South Africa’s Public Transport Strategy plans to integrate rail, taxi and bus services in co-operation with private operators, both operationally and through ownership. Johannesburg’s successes with the Bus Rapid Transport System (BRT) has led to it being adapted and implemented in other South African cities, including Cape Town, Nelson Mandela Bay, Rustenburg, Tshwane and Ekurhuleni.
As the vast majority of South Africans use taxis as their prime transport, the government has introduced compulsory safety standards and a taxi recapitalisation programme, which gets rids of unsafe taxis through a scrapping allowance.
South Africa has an extensive rail network – the 14th longest in the world – connecting with networks in the sub-Saharan region. The country’s rail infrastructure, which connects the ports with the rest of South Africa, represents about 80% of Africa’s total.
Improving the country’s 20 247km rail network is a top government priority, with projects aiming to increase freight rail volumes and increase market share of container traffic.
The rail network is managed by the Department of Public Enterprises via Transnet. Transnet Freight Rail is the largest railroad and heavy haulier in southern Africa, with about 21 000km of rail network, of which about 1 500km are heavy haul lines. Just over 8 200km of the lines are electrified.
Passenger rail is also being completely overhauled, with a 20-year fleet renewal programme in place to buy more than 7 200 new trains. Managed and implemented by the Passenger Rail Agency of South Africa (Prasa), the programme focuses on revitalising the local industry through local manufacturing of components. The existing rail network will be upgraded to take advantage of the new coaches’ technological features.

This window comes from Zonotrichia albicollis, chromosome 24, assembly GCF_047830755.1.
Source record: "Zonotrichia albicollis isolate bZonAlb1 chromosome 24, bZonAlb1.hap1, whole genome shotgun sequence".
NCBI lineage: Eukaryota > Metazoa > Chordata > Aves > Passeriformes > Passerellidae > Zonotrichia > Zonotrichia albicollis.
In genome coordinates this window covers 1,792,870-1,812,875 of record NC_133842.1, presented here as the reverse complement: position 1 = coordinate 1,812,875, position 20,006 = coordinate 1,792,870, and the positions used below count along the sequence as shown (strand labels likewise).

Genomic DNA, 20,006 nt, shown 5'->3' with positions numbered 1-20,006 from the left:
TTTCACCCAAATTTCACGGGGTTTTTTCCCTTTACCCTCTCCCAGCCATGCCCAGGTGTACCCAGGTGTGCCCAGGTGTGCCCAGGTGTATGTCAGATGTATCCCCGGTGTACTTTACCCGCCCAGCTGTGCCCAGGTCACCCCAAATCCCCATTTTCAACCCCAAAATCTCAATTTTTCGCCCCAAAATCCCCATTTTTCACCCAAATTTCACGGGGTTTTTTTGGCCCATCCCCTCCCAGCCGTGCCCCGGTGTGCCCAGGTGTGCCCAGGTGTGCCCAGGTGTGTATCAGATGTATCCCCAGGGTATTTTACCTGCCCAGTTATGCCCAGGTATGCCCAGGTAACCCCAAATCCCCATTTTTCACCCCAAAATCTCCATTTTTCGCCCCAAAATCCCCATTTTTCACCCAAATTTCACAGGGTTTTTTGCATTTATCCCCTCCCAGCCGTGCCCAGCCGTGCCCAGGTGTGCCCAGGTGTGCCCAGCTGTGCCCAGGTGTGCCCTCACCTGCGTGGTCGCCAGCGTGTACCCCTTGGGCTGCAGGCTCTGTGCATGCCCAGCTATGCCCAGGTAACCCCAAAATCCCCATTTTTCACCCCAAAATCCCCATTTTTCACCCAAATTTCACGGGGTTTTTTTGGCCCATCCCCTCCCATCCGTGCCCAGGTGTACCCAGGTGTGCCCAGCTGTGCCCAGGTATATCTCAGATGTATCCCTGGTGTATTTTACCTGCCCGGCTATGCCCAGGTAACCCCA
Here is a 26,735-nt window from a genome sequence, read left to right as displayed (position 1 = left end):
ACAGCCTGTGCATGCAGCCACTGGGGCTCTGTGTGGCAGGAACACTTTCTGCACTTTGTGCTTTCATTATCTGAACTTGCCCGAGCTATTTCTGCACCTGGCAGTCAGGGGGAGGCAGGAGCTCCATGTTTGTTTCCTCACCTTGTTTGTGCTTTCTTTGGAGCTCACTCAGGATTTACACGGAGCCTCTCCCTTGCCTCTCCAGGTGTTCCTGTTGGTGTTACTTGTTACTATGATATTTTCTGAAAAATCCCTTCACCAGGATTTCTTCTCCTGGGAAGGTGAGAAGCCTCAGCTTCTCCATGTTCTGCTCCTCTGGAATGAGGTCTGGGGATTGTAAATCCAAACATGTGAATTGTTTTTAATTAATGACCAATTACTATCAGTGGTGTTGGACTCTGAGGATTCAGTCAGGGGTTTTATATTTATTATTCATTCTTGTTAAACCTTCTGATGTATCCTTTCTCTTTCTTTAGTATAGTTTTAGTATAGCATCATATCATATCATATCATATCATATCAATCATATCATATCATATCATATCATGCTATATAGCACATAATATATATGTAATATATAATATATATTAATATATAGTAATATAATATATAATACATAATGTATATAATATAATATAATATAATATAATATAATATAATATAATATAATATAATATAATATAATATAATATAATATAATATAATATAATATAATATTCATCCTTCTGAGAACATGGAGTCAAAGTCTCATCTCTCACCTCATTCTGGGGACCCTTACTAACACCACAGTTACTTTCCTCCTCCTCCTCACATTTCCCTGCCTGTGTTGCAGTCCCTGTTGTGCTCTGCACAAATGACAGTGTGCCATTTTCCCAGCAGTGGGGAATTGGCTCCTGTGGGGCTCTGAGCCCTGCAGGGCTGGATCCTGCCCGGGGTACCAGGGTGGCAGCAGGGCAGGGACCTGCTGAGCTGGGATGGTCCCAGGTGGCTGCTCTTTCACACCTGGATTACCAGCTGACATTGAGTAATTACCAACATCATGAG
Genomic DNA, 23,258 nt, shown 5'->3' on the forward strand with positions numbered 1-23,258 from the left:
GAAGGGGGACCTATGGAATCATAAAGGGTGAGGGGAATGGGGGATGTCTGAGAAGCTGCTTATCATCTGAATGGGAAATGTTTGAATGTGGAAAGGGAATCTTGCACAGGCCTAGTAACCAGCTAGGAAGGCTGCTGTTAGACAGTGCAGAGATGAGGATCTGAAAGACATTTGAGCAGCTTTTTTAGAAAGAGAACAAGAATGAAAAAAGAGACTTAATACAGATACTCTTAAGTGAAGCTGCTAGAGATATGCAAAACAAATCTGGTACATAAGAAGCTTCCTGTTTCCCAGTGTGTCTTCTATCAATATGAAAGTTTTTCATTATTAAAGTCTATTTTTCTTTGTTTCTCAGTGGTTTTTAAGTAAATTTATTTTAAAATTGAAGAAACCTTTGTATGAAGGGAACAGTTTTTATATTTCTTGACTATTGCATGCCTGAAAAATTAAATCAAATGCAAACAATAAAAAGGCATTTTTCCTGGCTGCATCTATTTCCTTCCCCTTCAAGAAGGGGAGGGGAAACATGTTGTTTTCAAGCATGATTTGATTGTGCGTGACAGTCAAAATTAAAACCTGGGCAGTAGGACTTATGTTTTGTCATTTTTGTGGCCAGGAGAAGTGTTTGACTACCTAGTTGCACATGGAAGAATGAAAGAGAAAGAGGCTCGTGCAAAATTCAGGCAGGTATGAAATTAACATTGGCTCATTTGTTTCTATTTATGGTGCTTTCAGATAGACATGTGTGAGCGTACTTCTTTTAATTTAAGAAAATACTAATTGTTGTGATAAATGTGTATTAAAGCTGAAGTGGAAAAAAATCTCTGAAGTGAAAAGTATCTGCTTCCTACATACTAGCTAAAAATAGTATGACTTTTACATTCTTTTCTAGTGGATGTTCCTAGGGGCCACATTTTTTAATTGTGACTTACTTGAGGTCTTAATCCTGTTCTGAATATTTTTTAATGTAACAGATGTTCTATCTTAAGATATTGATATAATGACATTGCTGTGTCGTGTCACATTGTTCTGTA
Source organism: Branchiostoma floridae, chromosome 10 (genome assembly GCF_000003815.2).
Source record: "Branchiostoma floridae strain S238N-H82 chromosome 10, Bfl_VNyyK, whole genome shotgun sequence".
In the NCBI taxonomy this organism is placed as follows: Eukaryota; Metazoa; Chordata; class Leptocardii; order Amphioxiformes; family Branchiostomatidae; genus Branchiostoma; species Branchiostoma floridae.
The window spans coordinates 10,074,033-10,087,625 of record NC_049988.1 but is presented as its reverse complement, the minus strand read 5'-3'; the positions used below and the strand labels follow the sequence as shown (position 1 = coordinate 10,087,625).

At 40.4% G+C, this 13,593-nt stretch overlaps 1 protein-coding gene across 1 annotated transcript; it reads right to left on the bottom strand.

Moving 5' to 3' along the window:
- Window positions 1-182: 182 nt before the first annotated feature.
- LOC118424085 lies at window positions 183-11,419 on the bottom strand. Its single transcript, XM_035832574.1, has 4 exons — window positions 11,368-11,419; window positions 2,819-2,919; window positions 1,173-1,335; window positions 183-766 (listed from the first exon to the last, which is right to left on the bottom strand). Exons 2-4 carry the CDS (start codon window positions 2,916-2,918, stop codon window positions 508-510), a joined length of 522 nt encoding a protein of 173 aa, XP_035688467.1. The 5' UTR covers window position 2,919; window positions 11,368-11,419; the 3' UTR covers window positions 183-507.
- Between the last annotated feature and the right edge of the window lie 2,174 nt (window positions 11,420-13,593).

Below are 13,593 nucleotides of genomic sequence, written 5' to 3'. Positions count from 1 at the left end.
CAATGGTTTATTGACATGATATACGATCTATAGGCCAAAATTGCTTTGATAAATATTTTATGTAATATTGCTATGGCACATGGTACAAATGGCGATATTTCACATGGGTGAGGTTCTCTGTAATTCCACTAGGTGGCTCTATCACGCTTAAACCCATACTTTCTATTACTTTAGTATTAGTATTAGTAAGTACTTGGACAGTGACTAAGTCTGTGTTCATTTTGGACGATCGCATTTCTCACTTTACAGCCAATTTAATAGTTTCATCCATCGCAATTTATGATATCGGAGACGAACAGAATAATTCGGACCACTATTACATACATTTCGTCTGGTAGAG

Around 2.2-million people travel by train every day in South Africa. Metrorail commuter services can be found in Cape Town, the Eastern Cape Province, Durban, and greater Johannesburg and Pretoria, focusing mainly on poorer South Africans.
Tourists and well-heeled passengers can travel on the Blue Train, one of the world’s most famous luxury trains, while Shosholoza Meyl transports passengers between the country’s major cities.
The Gautrain, Africa’s only high-speed train, was opened just days before the start of the World Cup in 2010. Servicing Johannesburg, Pretoria and OR Tambo International Airport, it is supported by a network of feeder buses. About 40 000 people use the service every day.
The Gautrain can travel at speeds of 160 km/h, enabling commuters to make the trip from Johannesburg to Pretoria in less than 40 minutes.
Airports and airlines
South Africa’s 10 airports handle more than 98% of the country’s commercial traffic, with 200 000 aircraft landings and 10-million departing passengers annually.
The R20-billion airports upgrade ahead of the World Cup in 2010 focused on OR Tambo International in Johannesburg, Cape Town International, and the new airport, King Shaka International, outside Durban. The seven smaller airports are domestic airports: Port Elizabeth, East London, George, Kimberley, Upington and Pilanesberg.
State-owned Airports Company of South Africa (Acsa) is responsible for managing the country’s airports and improving productivity of its airports. Other airports include Lanseria (Midrand), Gateway (Polokwane), Nelspruit and Kruger (Mpumalanga).
In 2012, South African Airways (SAA) was voted the best airline in Africa for the 10th year in a row by UK global aviation research organisation Skytrax.
South African Airways (SAA) is by far the largest air carrier in Africa, with connections to more than 28 cities across the continent. As a Star Alliance member, SAA also offers its customers 1 356 destinations in 193 countries and 21 500 flights daily.